Sunday, October 4, 2015

Finally Saturday…



I woke up on Saturday at 3:00 a.m. and could not fall asleep! That sucked. I tried everything (except for warm milk) but it was a no-go.

When it finally got light outside, I shaved, showered and got dressed for my massage appointment.

Margaret had been busy and she had ripped out the flooring in her laundry room. She put down ceramic tile, but it looks likes wood. Her goal is to put it in her kitchen. It looks fantastic and I told her so…

From there, I went to Kroger’s. That’s when things went wrong…

Sidebar: My success with the Slim Jim sandwiches led me to yearn for a Cubano sandwich. I have all of the ingredients, except for slices of roast pork. In looking up recipes for Cuban roast pork, I realized they were very similar to Puerto Rican Pernil (pork roast).

So, my simple goal today was to find a five pound pork shoulder roast with the skin on.

But Kroger’s only had a 10 pound one, no skin. So, I went to Westborn. They didn’t have any pork shoulder roasts. Then I went to the Village Market at 6 Mile and Inkster. Nope!

So, I ended up driving back to Kroger’s and buying the giant one. We need a Latino butcher in this white-ass town!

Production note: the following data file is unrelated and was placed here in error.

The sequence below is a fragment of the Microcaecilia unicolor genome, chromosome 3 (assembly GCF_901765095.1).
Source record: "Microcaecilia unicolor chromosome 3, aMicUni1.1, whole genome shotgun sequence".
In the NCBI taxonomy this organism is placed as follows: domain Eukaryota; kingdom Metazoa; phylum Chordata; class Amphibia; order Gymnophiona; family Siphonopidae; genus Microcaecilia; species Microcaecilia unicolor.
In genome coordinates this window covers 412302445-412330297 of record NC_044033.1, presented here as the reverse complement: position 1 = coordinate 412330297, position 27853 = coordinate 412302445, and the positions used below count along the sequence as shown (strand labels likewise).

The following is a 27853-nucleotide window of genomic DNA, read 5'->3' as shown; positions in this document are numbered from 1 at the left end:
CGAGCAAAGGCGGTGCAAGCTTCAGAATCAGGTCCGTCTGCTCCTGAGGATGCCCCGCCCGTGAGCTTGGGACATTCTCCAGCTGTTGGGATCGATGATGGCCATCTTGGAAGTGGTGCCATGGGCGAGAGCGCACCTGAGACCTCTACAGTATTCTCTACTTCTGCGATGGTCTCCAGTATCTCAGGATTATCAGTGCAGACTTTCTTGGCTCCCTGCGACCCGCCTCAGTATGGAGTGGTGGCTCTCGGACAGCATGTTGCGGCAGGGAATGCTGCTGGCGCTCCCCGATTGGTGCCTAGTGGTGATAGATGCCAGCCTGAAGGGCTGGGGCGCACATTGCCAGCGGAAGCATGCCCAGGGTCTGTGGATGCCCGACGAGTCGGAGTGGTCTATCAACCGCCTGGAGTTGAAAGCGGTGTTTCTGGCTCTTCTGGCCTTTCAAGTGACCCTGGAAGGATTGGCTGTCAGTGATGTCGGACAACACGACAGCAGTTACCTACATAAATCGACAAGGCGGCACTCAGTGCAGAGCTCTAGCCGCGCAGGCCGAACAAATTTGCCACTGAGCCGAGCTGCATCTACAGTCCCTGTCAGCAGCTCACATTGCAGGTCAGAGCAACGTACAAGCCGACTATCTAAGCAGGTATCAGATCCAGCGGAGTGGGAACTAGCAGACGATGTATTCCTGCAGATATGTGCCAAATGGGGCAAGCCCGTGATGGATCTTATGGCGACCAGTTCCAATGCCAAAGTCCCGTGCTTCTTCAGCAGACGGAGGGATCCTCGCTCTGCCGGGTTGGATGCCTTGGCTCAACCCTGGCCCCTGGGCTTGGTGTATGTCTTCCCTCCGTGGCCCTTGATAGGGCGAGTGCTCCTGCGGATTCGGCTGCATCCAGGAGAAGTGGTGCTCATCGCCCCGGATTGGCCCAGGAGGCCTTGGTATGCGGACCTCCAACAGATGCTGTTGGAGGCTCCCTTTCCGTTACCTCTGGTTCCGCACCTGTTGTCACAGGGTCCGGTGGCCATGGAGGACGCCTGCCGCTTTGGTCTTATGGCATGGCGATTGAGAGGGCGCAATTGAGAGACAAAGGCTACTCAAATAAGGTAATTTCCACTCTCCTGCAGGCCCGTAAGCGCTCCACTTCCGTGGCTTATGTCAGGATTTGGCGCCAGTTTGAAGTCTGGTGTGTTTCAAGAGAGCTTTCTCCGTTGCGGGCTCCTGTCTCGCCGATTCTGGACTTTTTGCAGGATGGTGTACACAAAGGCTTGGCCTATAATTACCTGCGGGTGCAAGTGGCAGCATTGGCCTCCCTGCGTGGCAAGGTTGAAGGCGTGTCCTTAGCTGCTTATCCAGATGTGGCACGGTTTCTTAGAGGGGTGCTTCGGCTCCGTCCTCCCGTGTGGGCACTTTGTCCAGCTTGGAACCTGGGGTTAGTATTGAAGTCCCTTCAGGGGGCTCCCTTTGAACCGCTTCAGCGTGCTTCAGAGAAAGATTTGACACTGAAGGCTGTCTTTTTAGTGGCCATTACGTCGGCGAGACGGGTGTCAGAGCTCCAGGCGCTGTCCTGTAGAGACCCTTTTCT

It just started sprinkling when I was taking the groceries in. I put them away, leaving the roast out to come to room temperature.

Then I started making my spice mixture. I put 12 cloves of garlic, two teaspoons of kosher salt and 1/2 cup of fresh oregano (from my herb garden) into the food processor. I pulsed it until it was a mash. Then I drizzled in a little olive oil, to make it workable.

I pre-heated the oven to 350 degrees.

Sidebar: This isn’t a specific recipe, BTW. It’s more a combination of four of them (one of whom was Emeril’s and that required a 24 hour marinade in sour orange juice – that’s not gonna happen). So, I’m kinda winging this.

I rinsed off the roast and patted it dry with paper towels. Then I took one of my Shun paring knives (deadly daggers, now that they have been sharpened) and stabbed it a couple of inches into the “meat” side.

Sidebar: Since I didn’t have any skin on the roast, these instructions left me momentarily puzzled. But I decided (right or wrong) the fat layer on the roast would “probably” be under the skin. So, I went with the other side.

Using the paring knife to hold the hole open, I stuffed the herb mixture into it. I repeated that over and over until all the herbs were gone.

Then I mixed two dried Latin spices: Three teaspoons of Sazon and one teaspoon of Adobo.

Sidebar: Believe it or not, Kroger’s carries them. They are not the usual Goya brand, but La Preferida.

I rubbed that over the whole roast. Then I put it in my roasting pan (with the V-shaped rack). To sorta mimic Emeril’s marinade (nobody else suggested a marinade, but I trust the dude), I added two cups of orange juice and two lemons, cut in half and squeezed and the rind thrown in as well in the roasting pan. That’s as close as I could get to sour oranges here in Michigan.